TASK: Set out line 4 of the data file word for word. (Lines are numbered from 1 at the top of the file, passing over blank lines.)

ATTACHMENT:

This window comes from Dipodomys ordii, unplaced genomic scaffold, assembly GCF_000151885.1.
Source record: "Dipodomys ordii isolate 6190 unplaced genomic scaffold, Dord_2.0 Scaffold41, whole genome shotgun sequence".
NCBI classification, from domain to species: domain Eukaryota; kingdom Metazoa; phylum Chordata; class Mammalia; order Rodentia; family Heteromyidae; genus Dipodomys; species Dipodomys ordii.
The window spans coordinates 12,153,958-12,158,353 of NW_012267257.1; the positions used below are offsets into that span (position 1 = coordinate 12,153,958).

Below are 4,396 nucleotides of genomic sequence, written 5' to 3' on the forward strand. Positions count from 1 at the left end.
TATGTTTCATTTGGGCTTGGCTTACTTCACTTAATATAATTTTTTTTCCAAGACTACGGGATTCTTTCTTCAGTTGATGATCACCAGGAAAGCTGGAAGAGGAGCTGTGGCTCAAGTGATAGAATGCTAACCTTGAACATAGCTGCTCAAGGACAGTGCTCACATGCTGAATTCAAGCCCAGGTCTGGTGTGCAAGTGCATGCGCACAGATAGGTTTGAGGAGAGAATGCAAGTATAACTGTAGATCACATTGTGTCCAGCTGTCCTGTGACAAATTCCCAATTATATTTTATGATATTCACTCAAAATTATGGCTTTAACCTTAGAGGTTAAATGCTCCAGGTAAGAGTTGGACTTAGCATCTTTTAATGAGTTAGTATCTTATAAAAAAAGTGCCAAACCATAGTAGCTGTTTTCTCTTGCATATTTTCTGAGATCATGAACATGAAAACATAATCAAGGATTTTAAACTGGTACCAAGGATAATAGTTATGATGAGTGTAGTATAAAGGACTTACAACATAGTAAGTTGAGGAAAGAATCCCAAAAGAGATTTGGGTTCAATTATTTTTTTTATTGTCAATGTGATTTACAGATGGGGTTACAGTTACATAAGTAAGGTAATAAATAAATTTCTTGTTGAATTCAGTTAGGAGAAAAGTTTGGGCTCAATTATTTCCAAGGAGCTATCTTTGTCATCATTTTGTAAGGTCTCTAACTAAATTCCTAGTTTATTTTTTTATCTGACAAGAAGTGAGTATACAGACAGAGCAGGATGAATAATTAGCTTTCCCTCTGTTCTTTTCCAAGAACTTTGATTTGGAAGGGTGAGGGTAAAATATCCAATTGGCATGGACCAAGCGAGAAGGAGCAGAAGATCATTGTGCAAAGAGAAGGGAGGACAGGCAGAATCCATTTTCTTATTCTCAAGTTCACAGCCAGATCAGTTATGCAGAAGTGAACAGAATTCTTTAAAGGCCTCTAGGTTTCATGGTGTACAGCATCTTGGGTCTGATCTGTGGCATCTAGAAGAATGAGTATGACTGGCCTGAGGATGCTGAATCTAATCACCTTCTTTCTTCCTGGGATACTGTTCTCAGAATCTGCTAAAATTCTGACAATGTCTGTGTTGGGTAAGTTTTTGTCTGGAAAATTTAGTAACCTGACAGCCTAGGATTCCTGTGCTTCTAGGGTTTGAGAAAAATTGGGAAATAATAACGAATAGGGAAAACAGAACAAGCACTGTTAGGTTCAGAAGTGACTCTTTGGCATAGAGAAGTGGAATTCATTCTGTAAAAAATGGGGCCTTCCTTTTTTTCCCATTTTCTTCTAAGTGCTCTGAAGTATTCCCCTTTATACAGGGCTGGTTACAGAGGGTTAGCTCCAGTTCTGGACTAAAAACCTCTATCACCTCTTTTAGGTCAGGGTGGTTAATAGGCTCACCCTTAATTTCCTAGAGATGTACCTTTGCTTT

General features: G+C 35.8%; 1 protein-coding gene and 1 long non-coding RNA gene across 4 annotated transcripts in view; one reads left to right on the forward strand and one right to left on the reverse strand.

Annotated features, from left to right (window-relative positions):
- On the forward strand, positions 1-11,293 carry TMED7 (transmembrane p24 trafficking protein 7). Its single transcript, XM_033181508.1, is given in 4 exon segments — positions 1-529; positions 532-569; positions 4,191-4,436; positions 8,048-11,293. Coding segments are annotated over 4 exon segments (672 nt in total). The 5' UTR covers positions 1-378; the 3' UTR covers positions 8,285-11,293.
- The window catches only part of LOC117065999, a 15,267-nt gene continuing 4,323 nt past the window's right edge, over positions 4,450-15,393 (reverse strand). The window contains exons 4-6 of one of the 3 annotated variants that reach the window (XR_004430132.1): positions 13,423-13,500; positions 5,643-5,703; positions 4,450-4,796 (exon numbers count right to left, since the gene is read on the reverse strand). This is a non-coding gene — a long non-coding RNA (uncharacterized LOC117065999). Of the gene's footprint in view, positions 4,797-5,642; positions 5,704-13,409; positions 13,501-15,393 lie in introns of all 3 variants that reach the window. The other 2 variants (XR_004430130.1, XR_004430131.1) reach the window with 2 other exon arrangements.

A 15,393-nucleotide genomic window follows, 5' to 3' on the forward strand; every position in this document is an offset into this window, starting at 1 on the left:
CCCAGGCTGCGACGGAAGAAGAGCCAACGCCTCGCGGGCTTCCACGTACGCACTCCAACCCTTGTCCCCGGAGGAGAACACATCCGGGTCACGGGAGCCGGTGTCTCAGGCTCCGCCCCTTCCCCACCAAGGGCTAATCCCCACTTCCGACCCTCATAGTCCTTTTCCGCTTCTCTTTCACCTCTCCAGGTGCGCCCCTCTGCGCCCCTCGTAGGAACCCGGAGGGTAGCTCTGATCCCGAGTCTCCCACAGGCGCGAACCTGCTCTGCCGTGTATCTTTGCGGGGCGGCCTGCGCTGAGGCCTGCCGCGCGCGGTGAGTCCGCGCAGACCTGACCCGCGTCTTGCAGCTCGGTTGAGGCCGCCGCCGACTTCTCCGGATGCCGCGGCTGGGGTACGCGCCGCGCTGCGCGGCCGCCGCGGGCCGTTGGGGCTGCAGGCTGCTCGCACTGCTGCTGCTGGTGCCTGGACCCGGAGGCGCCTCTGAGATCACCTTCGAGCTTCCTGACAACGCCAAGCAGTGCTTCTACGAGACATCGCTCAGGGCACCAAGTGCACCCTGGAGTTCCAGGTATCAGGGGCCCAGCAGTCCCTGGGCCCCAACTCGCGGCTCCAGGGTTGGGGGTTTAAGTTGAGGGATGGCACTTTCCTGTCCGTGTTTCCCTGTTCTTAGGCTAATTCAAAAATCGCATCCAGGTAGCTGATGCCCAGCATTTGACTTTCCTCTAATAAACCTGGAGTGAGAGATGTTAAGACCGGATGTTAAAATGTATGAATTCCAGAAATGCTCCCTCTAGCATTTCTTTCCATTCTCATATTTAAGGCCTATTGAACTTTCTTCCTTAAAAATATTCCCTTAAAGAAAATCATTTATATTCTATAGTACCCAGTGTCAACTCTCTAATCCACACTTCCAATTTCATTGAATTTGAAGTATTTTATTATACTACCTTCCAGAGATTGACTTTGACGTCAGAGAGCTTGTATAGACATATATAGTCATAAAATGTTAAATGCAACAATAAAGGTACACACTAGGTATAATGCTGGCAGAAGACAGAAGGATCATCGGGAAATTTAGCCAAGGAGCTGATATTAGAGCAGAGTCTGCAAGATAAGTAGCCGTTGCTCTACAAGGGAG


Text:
The window spans coordinates 12,153,958-12,158,353 of NW_012267257.1; the positions used below are offsets into that span (position 1 = coordinate 12,153,958).